As far as I understand we got SYSENTER/SYSEXIT instructions because system calls via interrupts were slow (right? I might be wrong though). Therefore my question is why system calls via interrupts are slow? And how do we optimize them via SYSENTER/SYSEXIT instructions? Thank you


There is the general rule about interrupts being slow, and the particular case of x86 CPUs.

  • x86 have had several ways to enter kernel mode : Call gates, interrupts. They are complex, microcoded instructions, requiring many register save operation and protection checks. SYSENTER/SYSEXIT are just optimised methods : For example, since the 80286, 4 protection levels were available, but rarely used (except, IIRC, by OS/2 ?) : SYSENTER/SYSEXIT support only ring 0 (user) to ring 3 (kernel)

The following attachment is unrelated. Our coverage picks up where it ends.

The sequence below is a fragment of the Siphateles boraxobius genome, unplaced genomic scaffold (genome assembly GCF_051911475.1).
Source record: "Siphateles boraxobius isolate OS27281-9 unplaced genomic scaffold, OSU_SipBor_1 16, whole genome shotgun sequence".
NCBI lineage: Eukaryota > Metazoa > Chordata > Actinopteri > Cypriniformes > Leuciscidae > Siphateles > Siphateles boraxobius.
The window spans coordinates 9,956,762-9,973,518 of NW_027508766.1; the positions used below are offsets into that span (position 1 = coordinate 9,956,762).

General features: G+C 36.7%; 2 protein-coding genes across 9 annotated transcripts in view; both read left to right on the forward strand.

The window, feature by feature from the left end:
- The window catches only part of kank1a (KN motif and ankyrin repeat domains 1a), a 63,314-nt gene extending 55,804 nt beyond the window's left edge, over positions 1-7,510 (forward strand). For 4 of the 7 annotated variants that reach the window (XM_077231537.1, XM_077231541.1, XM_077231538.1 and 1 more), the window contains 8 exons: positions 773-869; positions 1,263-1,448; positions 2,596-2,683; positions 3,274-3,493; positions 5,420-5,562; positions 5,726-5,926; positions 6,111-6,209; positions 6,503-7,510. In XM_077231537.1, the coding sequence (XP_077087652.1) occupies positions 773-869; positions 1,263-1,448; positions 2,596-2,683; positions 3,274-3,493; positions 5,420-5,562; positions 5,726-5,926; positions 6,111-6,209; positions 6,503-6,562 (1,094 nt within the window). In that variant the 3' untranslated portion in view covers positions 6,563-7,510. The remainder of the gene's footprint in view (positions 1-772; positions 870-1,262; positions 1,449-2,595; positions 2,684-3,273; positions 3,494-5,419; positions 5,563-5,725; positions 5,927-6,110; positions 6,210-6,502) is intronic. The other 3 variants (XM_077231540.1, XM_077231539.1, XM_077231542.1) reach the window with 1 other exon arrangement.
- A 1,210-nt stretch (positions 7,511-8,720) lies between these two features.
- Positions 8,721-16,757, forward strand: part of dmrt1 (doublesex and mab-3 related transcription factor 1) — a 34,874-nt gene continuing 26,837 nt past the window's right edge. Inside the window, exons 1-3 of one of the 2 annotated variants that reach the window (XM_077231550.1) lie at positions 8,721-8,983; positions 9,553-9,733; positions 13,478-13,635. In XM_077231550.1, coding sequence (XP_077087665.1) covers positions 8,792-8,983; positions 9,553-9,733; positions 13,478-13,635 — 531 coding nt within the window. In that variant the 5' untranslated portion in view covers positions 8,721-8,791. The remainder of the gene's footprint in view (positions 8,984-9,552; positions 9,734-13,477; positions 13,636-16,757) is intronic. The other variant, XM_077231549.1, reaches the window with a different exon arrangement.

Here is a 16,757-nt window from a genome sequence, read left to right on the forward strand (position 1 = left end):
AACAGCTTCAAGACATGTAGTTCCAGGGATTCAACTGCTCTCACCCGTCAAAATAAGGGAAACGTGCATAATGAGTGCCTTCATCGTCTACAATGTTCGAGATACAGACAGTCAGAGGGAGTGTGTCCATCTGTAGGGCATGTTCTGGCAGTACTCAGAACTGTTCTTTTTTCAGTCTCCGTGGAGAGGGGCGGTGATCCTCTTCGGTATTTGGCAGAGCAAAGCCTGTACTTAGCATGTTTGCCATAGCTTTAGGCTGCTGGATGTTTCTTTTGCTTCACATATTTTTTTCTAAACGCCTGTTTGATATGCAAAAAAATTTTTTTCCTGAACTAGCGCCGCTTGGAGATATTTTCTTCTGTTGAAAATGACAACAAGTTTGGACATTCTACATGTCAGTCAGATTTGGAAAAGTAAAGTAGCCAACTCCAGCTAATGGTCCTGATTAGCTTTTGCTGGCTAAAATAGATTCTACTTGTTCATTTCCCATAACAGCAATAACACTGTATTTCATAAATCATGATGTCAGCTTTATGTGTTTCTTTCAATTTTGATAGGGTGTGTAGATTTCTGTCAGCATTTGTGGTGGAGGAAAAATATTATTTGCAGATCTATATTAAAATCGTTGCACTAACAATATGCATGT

• On many instruction set architectures, software interrupts are used to enter kernel mode from user code. These instructions can be optimised, but, in the simplest implementation, they are handled like external hardware interrupts or MMU faults. They are slow because the pipeline must be flushed, prefetched instructions must be discarded, before jumping to the interrupt vector.

  • $\begingroup$ Doesn't SYSENTER/SYSEXIT flush pipeline? $\endgroup$ – firo Sep 18 '18 at 12:19
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    $\begingroup$ @firo : This question dates from 2015... Since last year, with Meltdown and Spectre and all that stuff, we know that Intel did not flush enough the pipeline and prediction hardware across system calls. $\endgroup$ – TEMLIB Sep 18 '18 at 19:39

A software interrupt (or call gate, for that matter) requires pushing a bunch of stuff onto the stack, and popping when the OS returns. SYSENTER/SYSEXIT does not.


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